Merc’s third-gen, mini-me GLE brings tech treats and hybrid power to its most popular seller, though not without a fair degree of sticker shock: is R1,2-million for a C-Class on stilts worth it? Braam Peens sampled the model in the Mother City to find out…
Even though a recently-released study has revealed South Africa’s literacy rate for Grade 4 learners to have fallen back to 2011 levels, one needn’t be a genius to appreciate the ruinous effect of our ever-weakening exchange rate on the price of new vehicles.
Why is the Mercedes-Benz GLC significant?
Take the new Mercedes-Benz GLC as an example. By the end of January, the now-previous-gen GLC 220d 4MATIC retailed for around R993 000. Its successor, codenamed X254 – now weighs in at over R1,2-million.
If by now you’ve given up and are reaching for that BMW X3 brochure instead, it’s worth knowing the GLC’s inter-generational and extraordinarily upwardly mobile price only tells half the story. While it’s safe to say that styling-wise, Mercedes hasn’t really broken new ground in transitioning across generations, at 4 716 mm the third-gen GLC is 60 mm longer to enable more interior space and a claimed 70-litre increase in loading capacity.
And, say its makers, they’ve added R200 000 worth of extras not previously fitted.
What is new on the Mercedes-Benz GLC?
There are no six-cylinder or plug-in hybrid options on offer; although a full EV and an AMG version are set to follow later. Which means four’s the only ticket in town, as a shared two-litre turbodiesel in different states of tune ranging serves in the 220d (145 kW/440 N.m; R1 211 220) as well as the 300d (198 kW/550 N.m; R1 410 194). The range-topping, petrol-powered 300 produces 190 kW/400 N.m and costs R1 328 500.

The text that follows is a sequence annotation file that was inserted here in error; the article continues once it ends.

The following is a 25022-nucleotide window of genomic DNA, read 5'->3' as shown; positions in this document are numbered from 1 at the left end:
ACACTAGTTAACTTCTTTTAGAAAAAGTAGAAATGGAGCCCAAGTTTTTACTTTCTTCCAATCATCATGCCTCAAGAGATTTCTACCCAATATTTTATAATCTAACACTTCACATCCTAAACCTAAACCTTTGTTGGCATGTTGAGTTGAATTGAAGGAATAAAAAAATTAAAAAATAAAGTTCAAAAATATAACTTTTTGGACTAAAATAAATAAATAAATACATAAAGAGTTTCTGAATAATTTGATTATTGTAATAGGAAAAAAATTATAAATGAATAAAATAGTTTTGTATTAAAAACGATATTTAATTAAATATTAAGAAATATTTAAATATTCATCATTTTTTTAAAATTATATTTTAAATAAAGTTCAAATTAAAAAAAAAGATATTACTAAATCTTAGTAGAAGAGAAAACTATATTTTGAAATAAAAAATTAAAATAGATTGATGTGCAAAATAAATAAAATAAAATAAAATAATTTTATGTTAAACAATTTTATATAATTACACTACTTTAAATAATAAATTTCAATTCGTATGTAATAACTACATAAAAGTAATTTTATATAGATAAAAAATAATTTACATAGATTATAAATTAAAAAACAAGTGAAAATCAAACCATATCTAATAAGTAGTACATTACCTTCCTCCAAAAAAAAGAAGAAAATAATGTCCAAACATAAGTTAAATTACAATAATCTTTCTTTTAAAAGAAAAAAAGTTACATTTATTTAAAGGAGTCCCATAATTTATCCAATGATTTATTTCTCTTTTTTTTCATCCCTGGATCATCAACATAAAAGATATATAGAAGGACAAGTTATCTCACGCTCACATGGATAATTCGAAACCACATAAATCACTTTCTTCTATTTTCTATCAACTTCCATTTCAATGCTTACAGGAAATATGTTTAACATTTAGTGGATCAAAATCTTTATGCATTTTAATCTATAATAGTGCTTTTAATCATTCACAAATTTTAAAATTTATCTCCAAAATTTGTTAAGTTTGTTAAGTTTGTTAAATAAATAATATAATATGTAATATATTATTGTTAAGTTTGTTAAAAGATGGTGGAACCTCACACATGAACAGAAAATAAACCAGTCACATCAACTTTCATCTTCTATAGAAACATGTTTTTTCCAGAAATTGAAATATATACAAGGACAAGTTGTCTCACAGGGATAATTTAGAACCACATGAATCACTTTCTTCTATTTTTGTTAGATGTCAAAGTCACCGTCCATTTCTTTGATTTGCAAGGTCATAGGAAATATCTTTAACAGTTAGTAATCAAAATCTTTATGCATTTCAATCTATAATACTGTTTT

All models now benefit from a 48V mild-hybrid system with an integrated starter-generator for a truly seamless stop/start and e-coasting experience that provides an additional 17 kW/200 N.m of electric boost.
So what else is new? Standard on all models is the Avantgarde package that adds chrome trim to several of the GLC’s exterior key points, as well as ambient leather and man-made leather inside. (The AMG Line exterior adds 19-inch 5-spoke alloys and sports suspension but costs an additional R82 000.) Inside, there’s high-resolution digital instrumentation; which is complemented by the party piece – a 30 cm-tall high-resolution touchscreen infotainment display integrated into the upwardly curving centre console. The former is powered by Mercedes’ latest MBUX interface, additionally offering smartphone integration and wireless charging. Adaptive LED beams and an electrically operated tailgate are also standard.
For upgrades beyond that, prospective buyers will have to steel themselves for a deep-dive into Mercedes’ alphabet soup of intricately bundled and pricey equipment packages. Paint, trim, upholstery and wheel options ranging from 18 to 20 inches can however be specified individually.